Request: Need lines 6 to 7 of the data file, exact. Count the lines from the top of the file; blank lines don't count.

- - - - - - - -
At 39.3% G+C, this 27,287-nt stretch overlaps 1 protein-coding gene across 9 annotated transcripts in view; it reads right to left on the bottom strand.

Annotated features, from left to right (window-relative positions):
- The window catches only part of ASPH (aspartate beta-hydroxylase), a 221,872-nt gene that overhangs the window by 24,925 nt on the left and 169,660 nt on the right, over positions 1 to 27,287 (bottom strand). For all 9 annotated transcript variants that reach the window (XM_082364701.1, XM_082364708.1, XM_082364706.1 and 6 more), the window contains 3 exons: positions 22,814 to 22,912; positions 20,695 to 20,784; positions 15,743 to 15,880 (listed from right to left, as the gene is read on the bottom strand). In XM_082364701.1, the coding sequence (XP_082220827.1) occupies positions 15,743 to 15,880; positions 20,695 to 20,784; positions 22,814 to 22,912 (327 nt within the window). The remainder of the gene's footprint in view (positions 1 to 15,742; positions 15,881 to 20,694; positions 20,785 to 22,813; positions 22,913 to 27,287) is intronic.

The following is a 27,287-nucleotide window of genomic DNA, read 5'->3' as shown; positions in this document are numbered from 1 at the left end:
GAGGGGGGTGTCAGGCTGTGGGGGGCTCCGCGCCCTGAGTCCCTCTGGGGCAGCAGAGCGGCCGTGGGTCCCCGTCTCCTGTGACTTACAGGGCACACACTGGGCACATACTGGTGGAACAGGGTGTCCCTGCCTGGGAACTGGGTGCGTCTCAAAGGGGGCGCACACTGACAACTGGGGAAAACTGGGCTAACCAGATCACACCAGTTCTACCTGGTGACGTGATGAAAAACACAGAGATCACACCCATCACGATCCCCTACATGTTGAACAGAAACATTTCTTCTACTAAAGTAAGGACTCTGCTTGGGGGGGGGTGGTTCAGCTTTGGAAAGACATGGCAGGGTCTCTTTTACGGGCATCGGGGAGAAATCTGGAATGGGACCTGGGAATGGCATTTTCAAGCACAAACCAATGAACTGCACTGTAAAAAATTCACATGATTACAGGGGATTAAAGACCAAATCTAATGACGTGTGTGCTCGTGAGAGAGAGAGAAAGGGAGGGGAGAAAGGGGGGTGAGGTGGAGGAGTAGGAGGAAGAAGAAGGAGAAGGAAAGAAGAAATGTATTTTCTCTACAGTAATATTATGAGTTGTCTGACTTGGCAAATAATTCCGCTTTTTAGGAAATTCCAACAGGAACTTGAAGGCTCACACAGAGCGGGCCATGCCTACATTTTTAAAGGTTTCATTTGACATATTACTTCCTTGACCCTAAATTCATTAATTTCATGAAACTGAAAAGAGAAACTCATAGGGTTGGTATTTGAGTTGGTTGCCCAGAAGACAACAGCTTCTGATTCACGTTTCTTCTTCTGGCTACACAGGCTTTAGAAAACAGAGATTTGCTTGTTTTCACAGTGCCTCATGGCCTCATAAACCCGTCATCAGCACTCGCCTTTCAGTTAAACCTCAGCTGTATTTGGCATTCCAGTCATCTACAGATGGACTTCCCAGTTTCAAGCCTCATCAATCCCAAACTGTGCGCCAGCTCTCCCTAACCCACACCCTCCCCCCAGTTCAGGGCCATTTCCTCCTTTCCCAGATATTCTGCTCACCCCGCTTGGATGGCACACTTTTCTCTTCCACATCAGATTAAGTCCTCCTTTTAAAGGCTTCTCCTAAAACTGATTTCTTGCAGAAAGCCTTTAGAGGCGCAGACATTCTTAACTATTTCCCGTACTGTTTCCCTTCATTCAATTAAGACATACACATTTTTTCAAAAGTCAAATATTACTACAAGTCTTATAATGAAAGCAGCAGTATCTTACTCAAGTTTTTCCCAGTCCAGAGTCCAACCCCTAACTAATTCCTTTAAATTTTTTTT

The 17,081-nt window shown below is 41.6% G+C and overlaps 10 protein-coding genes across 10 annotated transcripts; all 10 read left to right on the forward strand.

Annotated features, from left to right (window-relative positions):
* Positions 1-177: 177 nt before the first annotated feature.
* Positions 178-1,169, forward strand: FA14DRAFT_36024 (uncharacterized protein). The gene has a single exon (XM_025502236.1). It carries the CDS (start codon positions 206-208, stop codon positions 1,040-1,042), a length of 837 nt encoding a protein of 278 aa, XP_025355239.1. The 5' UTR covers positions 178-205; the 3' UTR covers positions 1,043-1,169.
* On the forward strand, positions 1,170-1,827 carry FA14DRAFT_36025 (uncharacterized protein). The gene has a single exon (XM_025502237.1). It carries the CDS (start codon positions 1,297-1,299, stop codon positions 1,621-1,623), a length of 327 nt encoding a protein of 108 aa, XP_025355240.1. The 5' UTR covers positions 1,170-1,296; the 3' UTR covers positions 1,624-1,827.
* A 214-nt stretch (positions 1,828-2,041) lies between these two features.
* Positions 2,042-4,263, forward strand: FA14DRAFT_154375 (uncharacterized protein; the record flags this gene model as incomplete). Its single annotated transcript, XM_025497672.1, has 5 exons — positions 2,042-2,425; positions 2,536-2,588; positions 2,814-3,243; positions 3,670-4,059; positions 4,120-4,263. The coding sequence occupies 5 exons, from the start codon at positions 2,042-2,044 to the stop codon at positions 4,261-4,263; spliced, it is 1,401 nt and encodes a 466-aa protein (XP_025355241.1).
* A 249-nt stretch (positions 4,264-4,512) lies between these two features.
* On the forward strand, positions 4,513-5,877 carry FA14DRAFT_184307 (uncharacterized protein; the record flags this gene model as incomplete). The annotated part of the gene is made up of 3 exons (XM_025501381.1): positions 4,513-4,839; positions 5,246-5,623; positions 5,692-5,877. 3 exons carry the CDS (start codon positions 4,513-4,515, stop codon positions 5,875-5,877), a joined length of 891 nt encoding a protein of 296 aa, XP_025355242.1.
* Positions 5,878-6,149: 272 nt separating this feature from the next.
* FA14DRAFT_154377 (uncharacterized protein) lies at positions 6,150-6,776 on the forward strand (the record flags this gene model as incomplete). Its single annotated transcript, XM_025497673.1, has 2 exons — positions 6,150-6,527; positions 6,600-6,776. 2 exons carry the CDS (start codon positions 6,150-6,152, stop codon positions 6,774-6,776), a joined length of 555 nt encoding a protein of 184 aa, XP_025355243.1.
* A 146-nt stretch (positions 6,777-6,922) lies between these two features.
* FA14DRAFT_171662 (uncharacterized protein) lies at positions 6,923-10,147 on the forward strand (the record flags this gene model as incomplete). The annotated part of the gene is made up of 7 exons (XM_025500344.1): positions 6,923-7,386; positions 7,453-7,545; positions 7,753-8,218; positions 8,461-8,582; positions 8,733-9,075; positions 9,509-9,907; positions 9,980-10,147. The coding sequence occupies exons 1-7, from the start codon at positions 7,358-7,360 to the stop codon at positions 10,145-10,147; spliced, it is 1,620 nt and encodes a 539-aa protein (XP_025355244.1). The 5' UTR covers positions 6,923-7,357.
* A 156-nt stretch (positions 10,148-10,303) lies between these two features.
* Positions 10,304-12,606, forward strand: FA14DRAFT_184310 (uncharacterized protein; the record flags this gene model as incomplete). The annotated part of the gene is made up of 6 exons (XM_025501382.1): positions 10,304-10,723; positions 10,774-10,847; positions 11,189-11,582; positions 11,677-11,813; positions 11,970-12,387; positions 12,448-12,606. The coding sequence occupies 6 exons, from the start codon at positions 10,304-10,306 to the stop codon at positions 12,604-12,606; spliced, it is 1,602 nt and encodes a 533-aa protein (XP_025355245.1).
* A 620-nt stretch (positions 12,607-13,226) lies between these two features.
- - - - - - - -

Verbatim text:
The 17,081-nt window shown below is 41.6% G+C and overlaps 10 protein-coding genes across 10 annotated transcripts; all 10 read left to right on the forward strand.

Annotated features, from left to right (window-relative positions):